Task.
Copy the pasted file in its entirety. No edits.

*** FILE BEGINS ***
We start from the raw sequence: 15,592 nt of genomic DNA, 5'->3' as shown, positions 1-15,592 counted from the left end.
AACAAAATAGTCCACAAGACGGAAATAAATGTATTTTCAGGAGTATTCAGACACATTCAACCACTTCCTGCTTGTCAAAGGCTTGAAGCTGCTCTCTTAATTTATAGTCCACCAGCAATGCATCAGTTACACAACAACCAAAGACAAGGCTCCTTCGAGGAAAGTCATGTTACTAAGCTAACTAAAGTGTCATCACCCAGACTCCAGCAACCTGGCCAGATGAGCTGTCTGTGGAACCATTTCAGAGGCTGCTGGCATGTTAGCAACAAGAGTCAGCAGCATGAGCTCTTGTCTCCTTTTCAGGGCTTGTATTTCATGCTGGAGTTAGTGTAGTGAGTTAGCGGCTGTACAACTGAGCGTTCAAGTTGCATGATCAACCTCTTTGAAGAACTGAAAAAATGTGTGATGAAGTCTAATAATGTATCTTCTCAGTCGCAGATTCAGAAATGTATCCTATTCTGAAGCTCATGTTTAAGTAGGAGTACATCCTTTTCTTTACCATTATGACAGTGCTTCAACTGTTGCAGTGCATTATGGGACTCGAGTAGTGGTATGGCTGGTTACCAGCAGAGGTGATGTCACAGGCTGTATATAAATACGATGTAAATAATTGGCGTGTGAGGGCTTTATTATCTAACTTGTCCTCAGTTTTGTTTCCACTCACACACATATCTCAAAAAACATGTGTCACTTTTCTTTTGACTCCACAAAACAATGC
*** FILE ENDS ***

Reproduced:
We start from the raw sequence: 15,592 nt of genomic DNA, 5'->3' as shown, positions 1-15,592 counted from the left end.
AACAAAATAGTCCACAAGACGGAAATAAATGTATTTTCAGGAGTATTCAGACACATTCAACCACTTCCTGCTTGTCAAAGGCTTGAAGCTGCTCTCTTAATTTATAGTCCACCAGCAATGCATCAGTTACACAACAACCAAAGACAAGGCTCCTTCGAGGAAAGTCATGTTACTAAGCTAACTAAAGTGTCATCACCCAGACTCCAGCAACCTGGCCAGATGAGCTGTCTGTGGAACCATTTCAGAGGCTGCTGGCATGTTAGCAACAAGAGTCAGCAGCATGAGCTCTTGTCTCCTTTTCAGGGCTTGTATTTCATGCTGGAGTTAGTGTAGTGAGTTAGCGGCTGTACAACTGAGCGTTCAAGTTGCATGATCAACCTCTTTGAAGAACTGAAAAAATGTGTGATGAAGTCTAATAATGTATCTTCTCAGTCGCAGATTCAGAAATGTATCCTATTCTGAAGCTCATGTTTAAGTAGGAGTACATCCTTTTCTTTACCATTATGACAGTGCTTCAACTGTTGCAGTGCATTATGGGACTCGAGTAGTGGTATGGCTGGTTACCAGCAGAGGTGATGTCACAGGCTGTATATAAATACGATGTAAATAATTGGCGTGTGAGGGCTTTATTATCTAACTTGTCCTCAGTTTTGTTTCCACTCACACACATATCTCAAAAAACATGTGTCACTTTTCTTTTGACTCCACAAAACAATGC